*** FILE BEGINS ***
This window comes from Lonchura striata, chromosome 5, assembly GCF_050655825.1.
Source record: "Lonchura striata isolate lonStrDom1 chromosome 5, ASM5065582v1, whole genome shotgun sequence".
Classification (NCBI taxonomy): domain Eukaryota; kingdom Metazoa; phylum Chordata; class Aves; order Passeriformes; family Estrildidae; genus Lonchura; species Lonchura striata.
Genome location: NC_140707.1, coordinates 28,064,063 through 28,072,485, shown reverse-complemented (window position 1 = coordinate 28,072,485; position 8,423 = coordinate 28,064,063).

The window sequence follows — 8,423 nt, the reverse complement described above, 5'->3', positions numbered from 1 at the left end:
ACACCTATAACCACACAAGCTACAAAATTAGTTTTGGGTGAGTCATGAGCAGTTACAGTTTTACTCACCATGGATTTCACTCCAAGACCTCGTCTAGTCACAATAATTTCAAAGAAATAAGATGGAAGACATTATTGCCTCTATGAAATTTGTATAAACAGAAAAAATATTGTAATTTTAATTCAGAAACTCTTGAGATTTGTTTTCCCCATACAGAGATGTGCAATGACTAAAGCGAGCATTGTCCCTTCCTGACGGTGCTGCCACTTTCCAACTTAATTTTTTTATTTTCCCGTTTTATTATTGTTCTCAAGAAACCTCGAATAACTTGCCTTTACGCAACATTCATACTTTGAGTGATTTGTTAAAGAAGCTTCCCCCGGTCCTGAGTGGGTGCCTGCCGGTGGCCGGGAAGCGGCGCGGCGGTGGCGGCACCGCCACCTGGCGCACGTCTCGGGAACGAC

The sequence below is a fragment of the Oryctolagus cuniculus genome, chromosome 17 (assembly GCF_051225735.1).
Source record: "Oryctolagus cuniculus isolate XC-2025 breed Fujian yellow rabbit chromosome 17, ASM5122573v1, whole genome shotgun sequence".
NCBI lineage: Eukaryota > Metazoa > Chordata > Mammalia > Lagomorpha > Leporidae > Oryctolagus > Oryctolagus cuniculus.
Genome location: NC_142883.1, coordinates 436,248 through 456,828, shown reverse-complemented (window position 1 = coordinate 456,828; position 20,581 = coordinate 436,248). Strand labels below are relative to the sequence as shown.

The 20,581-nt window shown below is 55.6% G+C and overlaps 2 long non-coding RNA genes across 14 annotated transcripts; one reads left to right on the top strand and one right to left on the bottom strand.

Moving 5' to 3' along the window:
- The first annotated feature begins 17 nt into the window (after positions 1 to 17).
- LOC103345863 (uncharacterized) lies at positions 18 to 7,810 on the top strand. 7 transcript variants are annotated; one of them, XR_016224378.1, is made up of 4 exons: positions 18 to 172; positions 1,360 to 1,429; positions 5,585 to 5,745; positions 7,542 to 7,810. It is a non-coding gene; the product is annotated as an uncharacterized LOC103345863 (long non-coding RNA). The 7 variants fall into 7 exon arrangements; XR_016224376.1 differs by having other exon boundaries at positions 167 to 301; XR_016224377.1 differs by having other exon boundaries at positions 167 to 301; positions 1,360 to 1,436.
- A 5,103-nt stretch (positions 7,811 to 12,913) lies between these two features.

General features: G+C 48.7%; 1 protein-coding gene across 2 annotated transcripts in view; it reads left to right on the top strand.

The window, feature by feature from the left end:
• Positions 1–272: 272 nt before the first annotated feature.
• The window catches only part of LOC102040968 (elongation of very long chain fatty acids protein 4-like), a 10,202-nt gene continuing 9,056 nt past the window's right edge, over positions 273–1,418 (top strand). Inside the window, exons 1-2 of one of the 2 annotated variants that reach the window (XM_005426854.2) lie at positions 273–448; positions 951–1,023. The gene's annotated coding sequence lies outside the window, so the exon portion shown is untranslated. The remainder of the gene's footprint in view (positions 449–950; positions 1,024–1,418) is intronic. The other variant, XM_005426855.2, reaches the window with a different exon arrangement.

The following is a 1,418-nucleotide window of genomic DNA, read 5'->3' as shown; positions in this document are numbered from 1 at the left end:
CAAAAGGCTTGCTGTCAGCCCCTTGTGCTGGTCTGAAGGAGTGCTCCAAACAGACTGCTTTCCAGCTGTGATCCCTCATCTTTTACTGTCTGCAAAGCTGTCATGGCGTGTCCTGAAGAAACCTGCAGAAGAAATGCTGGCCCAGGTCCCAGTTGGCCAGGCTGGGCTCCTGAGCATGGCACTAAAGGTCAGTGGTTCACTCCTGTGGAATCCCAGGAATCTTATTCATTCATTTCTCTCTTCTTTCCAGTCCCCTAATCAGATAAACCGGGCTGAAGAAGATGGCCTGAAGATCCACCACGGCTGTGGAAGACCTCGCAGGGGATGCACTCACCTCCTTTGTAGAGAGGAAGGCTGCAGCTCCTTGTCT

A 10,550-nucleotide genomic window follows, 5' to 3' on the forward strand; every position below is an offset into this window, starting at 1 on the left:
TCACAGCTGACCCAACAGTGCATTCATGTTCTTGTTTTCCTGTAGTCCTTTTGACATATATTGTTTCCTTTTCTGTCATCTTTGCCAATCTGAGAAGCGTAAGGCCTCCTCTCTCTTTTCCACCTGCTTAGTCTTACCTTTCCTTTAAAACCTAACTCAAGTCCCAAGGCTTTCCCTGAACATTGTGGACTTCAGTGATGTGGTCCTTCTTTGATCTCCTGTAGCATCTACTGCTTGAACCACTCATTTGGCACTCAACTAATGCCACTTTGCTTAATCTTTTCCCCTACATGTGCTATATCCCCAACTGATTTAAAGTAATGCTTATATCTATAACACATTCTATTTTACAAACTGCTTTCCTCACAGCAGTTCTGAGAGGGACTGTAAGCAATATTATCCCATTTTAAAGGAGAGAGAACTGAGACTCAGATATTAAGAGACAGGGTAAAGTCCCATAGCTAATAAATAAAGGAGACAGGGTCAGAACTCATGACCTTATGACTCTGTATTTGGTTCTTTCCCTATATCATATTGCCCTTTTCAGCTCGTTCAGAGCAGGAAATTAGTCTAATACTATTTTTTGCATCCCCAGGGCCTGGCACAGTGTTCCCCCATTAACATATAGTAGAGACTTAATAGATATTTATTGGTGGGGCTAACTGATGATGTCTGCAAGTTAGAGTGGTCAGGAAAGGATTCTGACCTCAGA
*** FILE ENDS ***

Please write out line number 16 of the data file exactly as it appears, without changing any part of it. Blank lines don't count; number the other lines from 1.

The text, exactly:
General features: G+C 48.7%; 1 protein-coding gene across 2 annotated transcripts in view; it reads left to right on the top strand.